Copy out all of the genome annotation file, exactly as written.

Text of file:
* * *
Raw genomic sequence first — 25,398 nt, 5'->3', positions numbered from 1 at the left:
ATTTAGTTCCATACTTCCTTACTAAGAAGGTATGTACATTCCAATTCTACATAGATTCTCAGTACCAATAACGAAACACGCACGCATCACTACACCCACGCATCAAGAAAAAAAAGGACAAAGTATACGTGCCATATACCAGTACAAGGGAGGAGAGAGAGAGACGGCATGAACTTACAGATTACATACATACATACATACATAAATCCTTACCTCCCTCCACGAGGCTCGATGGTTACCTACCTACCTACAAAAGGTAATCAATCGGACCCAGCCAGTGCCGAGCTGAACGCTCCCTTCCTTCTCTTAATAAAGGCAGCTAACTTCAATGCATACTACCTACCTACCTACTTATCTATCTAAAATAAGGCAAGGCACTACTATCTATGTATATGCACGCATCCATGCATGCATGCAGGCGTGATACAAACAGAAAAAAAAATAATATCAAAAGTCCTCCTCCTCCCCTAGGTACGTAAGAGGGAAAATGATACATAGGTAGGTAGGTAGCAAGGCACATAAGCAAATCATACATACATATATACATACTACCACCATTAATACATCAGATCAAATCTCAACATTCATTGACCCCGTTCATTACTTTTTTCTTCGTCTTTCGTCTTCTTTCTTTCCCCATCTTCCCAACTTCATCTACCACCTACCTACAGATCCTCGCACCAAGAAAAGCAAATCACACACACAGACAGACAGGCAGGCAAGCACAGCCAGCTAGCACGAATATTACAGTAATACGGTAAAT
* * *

Raw genomic sequence first — 25,398 nt, 5'->3', positions numbered from 1 at the left:
ATTTAGTTCCATACTTCCTTACTAAGAAGGTATGTACATTCCAATTCTACATAGATTCTCAGTACCAATAACGAAACACGCACGCATCACTACACCCACGCATCAAGAAAAAAAAGGACAAAGTATACGTGCCATATACCAGTACAAGGGAGGAGAGAGAGAGACGGCATGAACTTACAGATTACATACATACATACATACATAAATCCTTACCTCCCTCCACGAGGCTCGATGGTTACCTACCTACCTACAAAAGGTAATCAATCGGACCCAGCCAGTGCCGAGCTGAACGCTCCCTTCCTTCTCTTAATAAAGGCAGCTAACTTCAATGCATACTACCTACCTACCTACTTATCTATCTAAAATAAGGCAAGGCACTACTATCTATGTATATGCACGCATCCATGCATGCATGCAGGCGTGATACAAACAGAAAAAAAAATAATATCAAAAGTCCTCCTCCTCCCCTAGGTACGTAAGAGGGAAAATGATACATAGGTAGGTAGGTAGCAAGGCACATAAGCAAATCATACATACATATATACATACTACCACCATTAATACATCAGATCAAATCTCAACATTCATTGACCCCGTTCATTACTTTTTTCTTCGTCTTTCGTCTTCTTTCTTTCCCCATCTTCCCAACTTCATCTACCACCTACCTACAGATCCTCGCACCAAGAAAAGCAAATCACACACACAGACAGACAGGCAGGCAAGCACAGCCAGCTAGCACGAATATTACAGTAATACGGTAAAT